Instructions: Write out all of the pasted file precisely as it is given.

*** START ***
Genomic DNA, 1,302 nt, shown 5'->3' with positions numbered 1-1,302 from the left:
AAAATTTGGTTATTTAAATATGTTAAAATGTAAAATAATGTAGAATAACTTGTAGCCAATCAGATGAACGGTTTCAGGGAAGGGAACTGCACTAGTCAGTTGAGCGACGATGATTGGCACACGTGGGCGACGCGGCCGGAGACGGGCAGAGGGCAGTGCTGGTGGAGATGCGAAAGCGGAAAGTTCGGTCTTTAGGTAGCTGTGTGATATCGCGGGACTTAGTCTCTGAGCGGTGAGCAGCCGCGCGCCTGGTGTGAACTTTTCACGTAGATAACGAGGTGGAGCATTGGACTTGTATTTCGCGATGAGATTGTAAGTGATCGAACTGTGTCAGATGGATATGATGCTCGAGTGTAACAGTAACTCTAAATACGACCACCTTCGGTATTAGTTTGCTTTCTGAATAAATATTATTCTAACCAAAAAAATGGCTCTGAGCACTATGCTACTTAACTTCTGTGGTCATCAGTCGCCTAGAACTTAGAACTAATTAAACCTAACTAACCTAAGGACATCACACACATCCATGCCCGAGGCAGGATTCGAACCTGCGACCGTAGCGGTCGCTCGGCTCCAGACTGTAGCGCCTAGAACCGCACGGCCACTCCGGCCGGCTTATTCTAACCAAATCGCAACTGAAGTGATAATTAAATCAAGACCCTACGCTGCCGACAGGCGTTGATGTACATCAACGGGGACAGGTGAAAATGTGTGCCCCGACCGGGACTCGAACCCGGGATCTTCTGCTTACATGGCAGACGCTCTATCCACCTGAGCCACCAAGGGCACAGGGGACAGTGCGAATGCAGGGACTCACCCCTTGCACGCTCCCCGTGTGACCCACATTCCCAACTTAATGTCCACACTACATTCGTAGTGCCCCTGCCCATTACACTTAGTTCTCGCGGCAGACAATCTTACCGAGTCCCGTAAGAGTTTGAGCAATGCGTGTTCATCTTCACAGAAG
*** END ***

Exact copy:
Genomic DNA, 1,302 nt, shown 5'->3' with positions numbered 1-1,302 from the left:
AAAATTTGGTTATTTAAATATGTTAAAATGTAAAATAATGTAGAATAACTTGTAGCCAATCAGATGAACGGTTTCAGGGAAGGGAACTGCACTAGTCAGTTGAGCGACGATGATTGGCACACGTGGGCGACGCGGCCGGAGACGGGCAGAGGGCAGTGCTGGTGGAGATGCGAAAGCGGAAAGTTCGGTCTTTAGGTAGCTGTGTGATATCGCGGGACTTAGTCTCTGAGCGGTGAGCAGCCGCGCGCCTGGTGTGAACTTTTCACGTAGATAACGAGGTGGAGCATTGGACTTGTATTTCGCGATGAGATTGTAAGTGATCGAACTGTGTCAGATGGATATGATGCTCGAGTGTAACAGTAACTCTAAATACGACCACCTTCGGTATTAGTTTGCTTTCTGAATAAATATTATTCTAACCAAAAAAATGGCTCTGAGCACTATGCTACTTAACTTCTGTGGTCATCAGTCGCCTAGAACTTAGAACTAATTAAACCTAACTAACCTAAGGACATCACACACATCCATGCCCGAGGCAGGATTCGAACCTGCGACCGTAGCGGTCGCTCGGCTCCAGACTGTAGCGCCTAGAACCGCACGGCCACTCCGGCCGGCTTATTCTAACCAAATCGCAACTGAAGTGATAATTAAATCAAGACCCTACGCTGCCGACAGGCGTTGATGTACATCAACGGGGACAGGTGAAAATGTGTGCCCCGACCGGGACTCGAACCCGGGATCTTCTGCTTACATGGCAGACGCTCTATCCACCTGAGCCACCAAGGGCACAGGGGACAGTGCGAATGCAGGGACTCACCCCTTGCACGCTCCCCGTGTGACCCACATTCCCAACTTAATGTCCACACTACATTCGTAGTGCCCCTGCCCATTACACTTAGTTCTCGCGGCAGACAATCTTACCGAGTCCCGTAAGAGTTTGAGCAATGCGTGTTCATCTTCACAGAAG